- Be flexible enough to allow the child to sit or stand next to Santa, or get in the photo yourself if needed.
- Don’t trivialize the child’s fear. (Santa’s used to tearful kids.) Patience and respect starts early.
- If you still get a "screaming photo with Santa," it'll make a memorable Christmas card. You did what you could.
Stranger Anxiety: "Santa, I Don't Really Know You"
Stranger anxiety, or a sense of distress around unfamiliar people, can explain reactions experienced by young children to Santa and other unfamiliar people. Stranger anxiety develops slowly as infants begin to distinguish between their primary care givers and other people.
For most babies, stranger anxiety emerges around 8 months of age, peaks between 12-15 months, and then declines until about age 24 months. Perhaps you already noticed that nearly all of the children in the Santa photos displayed here seemed to fall in this age range.
Common indications of stranger anxiety include
- becoming quiet and staring intently at the stranger
- verbally protesting (e.g., crying)
- hiding behind, running to, or grabbing at the legs of a parent or caregiver and
- demanding to be picked up.
A normal part of cognitive and emotional development, stranger anxiety signifies two things:
- that a child has developed a healthy attachment to his or her caregiver(s) and
- that he or she can differentiate among loved ones and strangers.
The duration and intensity of stranger anxiety varies greatly from child to child, with the degree of distress being largely a matter of temperament.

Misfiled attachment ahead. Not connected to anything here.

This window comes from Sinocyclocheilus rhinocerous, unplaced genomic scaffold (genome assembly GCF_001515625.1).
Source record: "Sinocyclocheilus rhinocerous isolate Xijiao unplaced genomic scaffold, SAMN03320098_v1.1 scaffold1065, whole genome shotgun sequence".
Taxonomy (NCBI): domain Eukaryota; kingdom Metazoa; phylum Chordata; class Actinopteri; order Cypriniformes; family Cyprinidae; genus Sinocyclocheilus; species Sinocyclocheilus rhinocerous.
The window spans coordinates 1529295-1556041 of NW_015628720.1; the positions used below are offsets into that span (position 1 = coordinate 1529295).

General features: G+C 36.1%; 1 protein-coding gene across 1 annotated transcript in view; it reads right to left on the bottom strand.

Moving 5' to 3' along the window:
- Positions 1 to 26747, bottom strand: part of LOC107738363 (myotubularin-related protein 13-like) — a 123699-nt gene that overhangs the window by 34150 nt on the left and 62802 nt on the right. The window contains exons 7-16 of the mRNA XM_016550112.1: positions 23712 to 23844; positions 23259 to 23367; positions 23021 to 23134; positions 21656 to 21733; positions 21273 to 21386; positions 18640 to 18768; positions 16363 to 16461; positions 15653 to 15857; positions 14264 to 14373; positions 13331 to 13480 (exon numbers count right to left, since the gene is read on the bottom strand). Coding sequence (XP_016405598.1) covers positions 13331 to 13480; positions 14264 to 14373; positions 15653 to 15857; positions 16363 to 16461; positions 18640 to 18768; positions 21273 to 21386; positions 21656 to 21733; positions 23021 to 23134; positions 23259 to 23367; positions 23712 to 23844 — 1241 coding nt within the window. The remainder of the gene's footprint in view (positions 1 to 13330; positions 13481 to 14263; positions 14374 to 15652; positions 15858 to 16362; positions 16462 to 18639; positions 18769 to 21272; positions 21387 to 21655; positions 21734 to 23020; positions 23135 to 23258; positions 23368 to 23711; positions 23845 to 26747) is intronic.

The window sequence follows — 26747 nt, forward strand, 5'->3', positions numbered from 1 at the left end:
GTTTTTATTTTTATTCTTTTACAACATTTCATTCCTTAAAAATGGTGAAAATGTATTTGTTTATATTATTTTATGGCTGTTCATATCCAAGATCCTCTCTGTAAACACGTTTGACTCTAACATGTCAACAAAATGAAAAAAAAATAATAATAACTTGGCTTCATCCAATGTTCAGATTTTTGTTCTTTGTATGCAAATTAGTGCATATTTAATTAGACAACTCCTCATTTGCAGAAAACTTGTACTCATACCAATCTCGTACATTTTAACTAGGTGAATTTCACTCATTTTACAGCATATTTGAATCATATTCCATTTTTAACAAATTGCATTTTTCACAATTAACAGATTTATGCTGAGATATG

Is Santa A Good Role Model For Children? You Decide
Issue of Concern
Diet & Exercise
He is considerably overweight, eats way too many cookies, and uses a sleigh even for short distance travel (when he could reasonably walk). Let's not even talk about his cholesterol, blood sugar, and back trouble.
Exactly how fast is he driving/flying? Does he have a license?
He's smoked a pipe for years. What substance he's smoking, we don't know. (I mean, he's "flying," right?)
Slave Elf Labor
His elves -- er, little people -- are demanding 401(k)s and health benefits, and they want living wages instead of all the candy canes they can eat.
Stop Senseless Reindeer Exploitation
Rudolph and friends were not meant to haul millions of pounds of gifts in one night, all sorts of weather, without holiday or hazard pay.
Shouldn't Santa have friends his own age?
We get that Santa is jolly, but cut the pill in half.
Doesn't Have Good Boundaries
As the global population explodes, he continues to add children to his list rather than set limits. He's overworked, frazzled, and frayed. And it's showing.
Taking Quality Shortcuts
Sources say he's outsourced some of his labor to China to save time and money.
Doesn't Keep Up With the TImes
"Ho" sounds like an insult, the red suit looks like pajamas, and when will the nice and naughty list finally be going digital? Seriously, Santa.
Unlawful breaking and entering. Bypasses home alarm systems while the occupants are asleep: chimneys, locked doors using "magic" keys, and other suspicious means.
© 2014 FlourishAnyway